Heart research gets a better 3D model

July 23, 2018

HSCI bioengineer and cardiologist collaborate to design a radically improved model of the heart

Parker and Pu heart ventricle 2018
This tissue-engineered ventricle, made from rat heart muscle cells, is spontaneously contracting. (Luke MacQueen/Disease Biophysics Group/Harvard SEAS)

By Jessica Lau

Researchers use heart cells in the laboratory to study heart disease and test potential new therapies. Many of the heart disease models they use are cells that are grown in flat layers. But the contractions and electrical signals in these cell layers are far removed from three-dimensional heart chambers, which pump blood with different volumes and pressures.

To address this problem, Kevin Kit Parker, Ph.D. and William Pu, M.D., Principal Faculty members at the Harvard Stem Cell Institute (HSCI), joined forces to make laboratory heart models more physiologically relevant to patients with disease. For the past few years, they have been combining their expertise in different areas to create improved models of the human heart.

In their latest study, published in Nature Biomedical Engineering, Parker and Pu built a three-dimensional model of a heart ventricle — the main pumping chamber of the heart — that combined engineered nanofibers with stem cell technology. Luke MacQueen, a postdoctoral fellow in Parker’s Disease Biophysics Group, was the lead author on the study.

First, the researchers built a scaffold by spinning nanofibers into the shape of a heart ventricle. Next, they added heart muscle cells obtained from rats or differentiated from human induced pluripotent stem cells. The resulting three-dimensional heart model was around the size of a rat ventricle. It contracted to move fluid in and out of the chamber successfully.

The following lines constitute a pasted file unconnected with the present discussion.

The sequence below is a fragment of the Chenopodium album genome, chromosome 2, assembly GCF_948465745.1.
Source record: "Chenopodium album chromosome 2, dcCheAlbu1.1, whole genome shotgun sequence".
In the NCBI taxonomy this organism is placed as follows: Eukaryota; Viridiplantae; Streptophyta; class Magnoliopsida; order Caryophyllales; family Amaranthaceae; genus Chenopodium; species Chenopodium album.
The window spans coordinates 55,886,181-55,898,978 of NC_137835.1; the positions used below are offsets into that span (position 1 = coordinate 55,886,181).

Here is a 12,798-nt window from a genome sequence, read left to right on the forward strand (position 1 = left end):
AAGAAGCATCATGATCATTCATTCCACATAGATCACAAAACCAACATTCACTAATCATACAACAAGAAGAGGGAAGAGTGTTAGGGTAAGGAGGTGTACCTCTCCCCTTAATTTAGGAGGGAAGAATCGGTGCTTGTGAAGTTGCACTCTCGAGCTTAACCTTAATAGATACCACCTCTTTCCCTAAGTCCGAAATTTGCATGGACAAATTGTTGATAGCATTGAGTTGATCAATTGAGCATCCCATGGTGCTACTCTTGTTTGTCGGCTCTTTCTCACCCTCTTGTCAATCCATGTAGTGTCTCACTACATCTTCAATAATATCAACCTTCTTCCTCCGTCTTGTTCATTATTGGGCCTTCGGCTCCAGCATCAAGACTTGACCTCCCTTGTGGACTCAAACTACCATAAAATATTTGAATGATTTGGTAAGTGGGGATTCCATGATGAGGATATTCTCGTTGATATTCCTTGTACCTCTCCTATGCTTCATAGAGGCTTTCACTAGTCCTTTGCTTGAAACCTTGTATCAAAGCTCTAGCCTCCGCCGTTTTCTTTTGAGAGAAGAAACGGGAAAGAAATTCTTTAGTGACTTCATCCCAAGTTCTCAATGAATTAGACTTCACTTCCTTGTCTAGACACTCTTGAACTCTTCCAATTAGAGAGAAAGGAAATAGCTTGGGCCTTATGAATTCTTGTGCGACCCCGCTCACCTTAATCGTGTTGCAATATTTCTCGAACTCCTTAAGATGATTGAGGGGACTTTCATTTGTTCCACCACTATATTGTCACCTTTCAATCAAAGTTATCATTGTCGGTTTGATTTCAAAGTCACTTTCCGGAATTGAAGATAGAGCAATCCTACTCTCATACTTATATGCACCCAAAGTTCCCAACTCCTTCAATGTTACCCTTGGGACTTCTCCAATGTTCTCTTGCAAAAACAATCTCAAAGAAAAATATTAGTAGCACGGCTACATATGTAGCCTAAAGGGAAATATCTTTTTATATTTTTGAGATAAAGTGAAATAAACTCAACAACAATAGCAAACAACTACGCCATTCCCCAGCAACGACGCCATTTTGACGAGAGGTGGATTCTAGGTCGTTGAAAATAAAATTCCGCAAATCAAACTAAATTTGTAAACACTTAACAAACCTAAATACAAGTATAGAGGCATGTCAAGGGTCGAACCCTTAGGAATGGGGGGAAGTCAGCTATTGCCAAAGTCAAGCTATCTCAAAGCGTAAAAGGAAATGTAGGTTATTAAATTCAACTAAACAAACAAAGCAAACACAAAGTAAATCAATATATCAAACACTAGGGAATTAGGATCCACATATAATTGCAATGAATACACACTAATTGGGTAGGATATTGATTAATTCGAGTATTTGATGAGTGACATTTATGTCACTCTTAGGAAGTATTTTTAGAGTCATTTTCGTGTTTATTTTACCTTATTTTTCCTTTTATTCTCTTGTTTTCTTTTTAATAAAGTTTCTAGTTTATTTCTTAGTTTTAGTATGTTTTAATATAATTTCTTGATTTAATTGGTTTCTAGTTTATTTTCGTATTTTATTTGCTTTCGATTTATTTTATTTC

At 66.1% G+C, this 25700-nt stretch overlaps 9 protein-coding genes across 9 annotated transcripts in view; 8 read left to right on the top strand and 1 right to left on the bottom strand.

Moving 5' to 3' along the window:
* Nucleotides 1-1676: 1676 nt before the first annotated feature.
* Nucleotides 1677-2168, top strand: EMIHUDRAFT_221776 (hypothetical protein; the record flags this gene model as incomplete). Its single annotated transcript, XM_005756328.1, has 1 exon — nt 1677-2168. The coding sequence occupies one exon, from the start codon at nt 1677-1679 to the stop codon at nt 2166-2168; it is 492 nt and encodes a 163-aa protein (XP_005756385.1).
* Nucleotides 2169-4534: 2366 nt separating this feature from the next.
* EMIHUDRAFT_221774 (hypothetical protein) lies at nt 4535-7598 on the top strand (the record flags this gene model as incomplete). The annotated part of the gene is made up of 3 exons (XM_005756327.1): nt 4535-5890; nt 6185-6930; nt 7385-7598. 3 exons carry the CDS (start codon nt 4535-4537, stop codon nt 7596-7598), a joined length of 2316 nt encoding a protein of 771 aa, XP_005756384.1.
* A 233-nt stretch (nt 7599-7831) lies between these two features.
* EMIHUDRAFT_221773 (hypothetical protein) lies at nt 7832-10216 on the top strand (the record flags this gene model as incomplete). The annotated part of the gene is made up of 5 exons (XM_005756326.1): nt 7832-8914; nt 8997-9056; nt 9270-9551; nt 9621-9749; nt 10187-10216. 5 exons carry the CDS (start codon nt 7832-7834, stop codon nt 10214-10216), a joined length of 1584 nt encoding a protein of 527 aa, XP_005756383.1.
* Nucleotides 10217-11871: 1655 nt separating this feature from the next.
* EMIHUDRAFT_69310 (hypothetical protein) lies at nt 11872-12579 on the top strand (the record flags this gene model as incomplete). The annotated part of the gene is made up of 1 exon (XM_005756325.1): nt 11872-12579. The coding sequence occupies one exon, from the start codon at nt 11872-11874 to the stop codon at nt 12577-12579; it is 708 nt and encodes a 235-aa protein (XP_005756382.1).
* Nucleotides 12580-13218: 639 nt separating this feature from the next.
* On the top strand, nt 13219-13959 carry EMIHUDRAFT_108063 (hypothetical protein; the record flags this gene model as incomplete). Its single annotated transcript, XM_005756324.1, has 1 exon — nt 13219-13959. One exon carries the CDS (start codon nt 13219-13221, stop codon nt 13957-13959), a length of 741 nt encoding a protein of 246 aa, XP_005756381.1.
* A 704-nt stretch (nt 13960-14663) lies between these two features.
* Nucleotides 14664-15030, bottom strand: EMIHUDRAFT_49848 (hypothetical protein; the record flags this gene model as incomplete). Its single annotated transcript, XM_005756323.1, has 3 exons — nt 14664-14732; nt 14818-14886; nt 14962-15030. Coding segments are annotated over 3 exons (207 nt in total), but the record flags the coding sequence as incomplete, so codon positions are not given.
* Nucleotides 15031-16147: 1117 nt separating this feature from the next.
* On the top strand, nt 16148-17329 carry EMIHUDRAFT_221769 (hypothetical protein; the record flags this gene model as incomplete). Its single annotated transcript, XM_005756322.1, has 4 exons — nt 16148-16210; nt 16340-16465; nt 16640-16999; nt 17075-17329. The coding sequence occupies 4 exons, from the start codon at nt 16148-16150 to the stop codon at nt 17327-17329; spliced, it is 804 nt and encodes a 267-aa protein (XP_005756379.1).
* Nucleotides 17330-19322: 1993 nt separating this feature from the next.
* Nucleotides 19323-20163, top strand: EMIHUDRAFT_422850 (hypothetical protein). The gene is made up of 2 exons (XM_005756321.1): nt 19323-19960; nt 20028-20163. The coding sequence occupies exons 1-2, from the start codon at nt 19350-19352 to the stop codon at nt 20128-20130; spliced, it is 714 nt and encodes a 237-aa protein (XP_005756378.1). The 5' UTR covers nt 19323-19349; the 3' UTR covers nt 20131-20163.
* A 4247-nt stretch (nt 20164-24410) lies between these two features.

To create a proof-of-concept disease model, the researchers injured the engineered ventricle to mimic structural arrhythmia — a disease where abnormalities in heart structure result in irregular heartbeats.

In the future, stem cells derived from patients with heart disease could be used to make engineered ventricles, so that the models capture the exact genetic background and mutations of the patients.

Parker and Pu heart ventricle 2018
This three-dimensional model of a heart ventricle was engineered with a nanofiber scaffold seeded with heart cells. (Luke MacQueen and Michael Rosnach/Harvard University)


“The Disease Biophysics Group has been focused towards building a heart for over a decade,” said Parker. “We’ve spent considerable time understanding cardiac myocytes as building materials, developing new methods for textile manufacturing, and practiced our craft by building biohybrid mimics of marine organisms that pump like the heart. Along the way we have learned quite a bit about the fundamental laws of muscular pumps and tested our ability to design and build muscular pumps.

“There is much more to do, but we are opening a chapter in our quest to build a heart now that many of our tool sets and capabilities are merging,” said Parker.

“Our projects combine Kit Parker’s bioengineering with my lab’s heart disease cells,” said Pu. “The seeds for this collaboration were planted through HSCI — the community was how we first learned about each other’s work.”

Parker, the corresponding author of the study, is the Tarr Family Professor of Bioengineering and Applied Physics at the Harvard John A. Paulson School of Engineering and Applied Sciences (SEAS). Pu is the Director of Basic and Translational Cardiovascular Research at Boston Children's Hospital (BCH) and a Professor of Pediatrics at Harvard Medical School.

Read more

MacQueen L.A. et al. (2018). A tissue-engineered scale model of the heart ventricle. Nature Biomedical Engineering. DOI: 10.1038/s41551-018-0271-5

Harvard SEAS News (2018). A 3-D model of a human heart ventricle.

BCH Vector blog (2018). A tissue engineered heart ventricle for studying rhythm disorders, cardiomyopathy.